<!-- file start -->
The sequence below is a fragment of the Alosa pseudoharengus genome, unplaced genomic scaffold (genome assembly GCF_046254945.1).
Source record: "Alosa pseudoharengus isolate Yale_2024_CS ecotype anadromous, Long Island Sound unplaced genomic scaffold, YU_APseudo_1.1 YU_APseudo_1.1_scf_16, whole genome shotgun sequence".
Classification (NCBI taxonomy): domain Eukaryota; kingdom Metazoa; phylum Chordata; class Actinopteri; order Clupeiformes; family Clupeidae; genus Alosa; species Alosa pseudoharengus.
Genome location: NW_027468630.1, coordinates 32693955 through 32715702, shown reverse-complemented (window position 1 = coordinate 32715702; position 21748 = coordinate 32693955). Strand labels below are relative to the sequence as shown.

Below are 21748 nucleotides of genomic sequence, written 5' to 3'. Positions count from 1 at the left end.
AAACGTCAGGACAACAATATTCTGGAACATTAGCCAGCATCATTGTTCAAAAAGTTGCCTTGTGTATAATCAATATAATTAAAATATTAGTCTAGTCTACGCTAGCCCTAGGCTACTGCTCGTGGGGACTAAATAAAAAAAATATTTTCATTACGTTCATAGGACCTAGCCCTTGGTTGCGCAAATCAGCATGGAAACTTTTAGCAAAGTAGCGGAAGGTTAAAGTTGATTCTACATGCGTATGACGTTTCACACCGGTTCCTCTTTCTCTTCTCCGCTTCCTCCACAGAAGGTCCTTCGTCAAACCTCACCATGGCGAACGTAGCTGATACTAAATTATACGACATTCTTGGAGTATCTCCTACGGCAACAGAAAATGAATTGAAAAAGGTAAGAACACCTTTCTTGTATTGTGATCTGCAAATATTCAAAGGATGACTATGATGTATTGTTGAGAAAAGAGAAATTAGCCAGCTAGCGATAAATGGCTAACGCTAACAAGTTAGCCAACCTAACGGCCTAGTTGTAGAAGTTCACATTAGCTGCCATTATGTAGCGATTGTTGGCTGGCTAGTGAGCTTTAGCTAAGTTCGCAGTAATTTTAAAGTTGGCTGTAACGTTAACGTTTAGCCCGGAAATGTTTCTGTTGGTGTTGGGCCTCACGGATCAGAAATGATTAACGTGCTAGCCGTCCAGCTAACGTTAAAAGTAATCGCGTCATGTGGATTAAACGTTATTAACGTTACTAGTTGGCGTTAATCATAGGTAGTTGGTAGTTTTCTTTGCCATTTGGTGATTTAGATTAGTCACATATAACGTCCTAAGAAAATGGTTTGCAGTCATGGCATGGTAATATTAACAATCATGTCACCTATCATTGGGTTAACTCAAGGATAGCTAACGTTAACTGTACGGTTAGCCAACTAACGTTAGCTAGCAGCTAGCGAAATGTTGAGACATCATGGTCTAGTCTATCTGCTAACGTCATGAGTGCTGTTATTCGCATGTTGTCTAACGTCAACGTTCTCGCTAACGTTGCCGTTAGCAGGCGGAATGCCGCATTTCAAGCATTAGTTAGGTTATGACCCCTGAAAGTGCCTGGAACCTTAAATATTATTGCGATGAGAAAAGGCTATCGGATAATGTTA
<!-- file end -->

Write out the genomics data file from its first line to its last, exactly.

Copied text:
The sequence below is a fragment of the Alosa pseudoharengus genome, unplaced genomic scaffold (genome assembly GCF_046254945.1).
Source record: "Alosa pseudoharengus isolate Yale_2024_CS ecotype anadromous, Long Island Sound unplaced genomic scaffold, YU_APseudo_1.1 YU_APseudo_1.1_scf_16, whole genome shotgun sequence".
Classification (NCBI taxonomy): domain Eukaryota; kingdom Metazoa; phylum Chordata; class Actinopteri; order Clupeiformes; family Clupeidae; genus Alosa; species Alosa pseudoharengus.
Genome location: NW_027468630.1, coordinates 32693955 through 32715702, shown reverse-complemented (window position 1 = coordinate 32715702; position 21748 = coordinate 32693955). Strand labels below are relative to the sequence as shown.

Below are 21748 nucleotides of genomic sequence, written 5' to 3'. Positions count from 1 at the left end.
AAACGTCAGGACAACAATATTCTGGAACATTAGCCAGCATCATTGTTCAAAAAGTTGCCTTGTGTATAATCAATATAATTAAAATATTAGTCTAGTCTACGCTAGCCCTAGGCTACTGCTCGTGGGGACTAAATAAAAAAAATATTTTCATTACGTTCATAGGACCTAGCCCTTGGTTGCGCAAATCAGCATGGAAACTTTTAGCAAAGTAGCGGAAGGTTAAAGTTGATTCTACATGCGTATGACGTTTCACACCGGTTCCTCTTTCTCTTCTCCGCTTCCTCCACAGAAGGTCCTTCGTCAAACCTCACCATGGCGAACGTAGCTGATACTAAATTATACGACATTCTTGGAGTATCTCCTACGGCAACAGAAAATGAATTGAAAAAGGTAAGAACACCTTTCTTGTATTGTGATCTGCAAATATTCAAAGGATGACTATGATGTATTGTTGAGAAAAGAGAAATTAGCCAGCTAGCGATAAATGGCTAACGCTAACAAGTTAGCCAACCTAACGGCCTAGTTGTAGAAGTTCACATTAGCTGCCATTATGTAGCGATTGTTGGCTGGCTAGTGAGCTTTAGCTAAGTTCGCAGTAATTTTAAAGTTGGCTGTAACGTTAACGTTTAGCCCGGAAATGTTTCTGTTGGTGTTGGGCCTCACGGATCAGAAATGATTAACGTGCTAGCCGTCCAGCTAACGTTAAAAGTAATCGCGTCATGTGGATTAAACGTTATTAACGTTACTAGTTGGCGTTAATCATAGGTAGTTGGTAGTTTTCTTTGCCATTTGGTGATTTAGATTAGTCACATATAACGTCCTAAGAAAATGGTTTGCAGTCATGGCATGGTAATATTAACAATCATGTCACCTATCATTGGGTTAACTCAAGGATAGCTAACGTTAACTGTACGGTTAGCCAACTAACGTTAGCTAGCAGCTAGCGAAATGTTGAGACATCATGGTCTAGTCTATCTGCTAACGTCATGAGTGCTGTTATTCGCATGTTGTCTAACGTCAACGTTCTCGCTAACGTTGCCGTTAGCAGGCGGAATGCCGCATTTCAAGCATTAGTTAGGTTATGACCCCTGAAAGTGCCTGGAACCTTAAATATTATTGCGATGAGAAAAGGCTATCGGATAATGTTA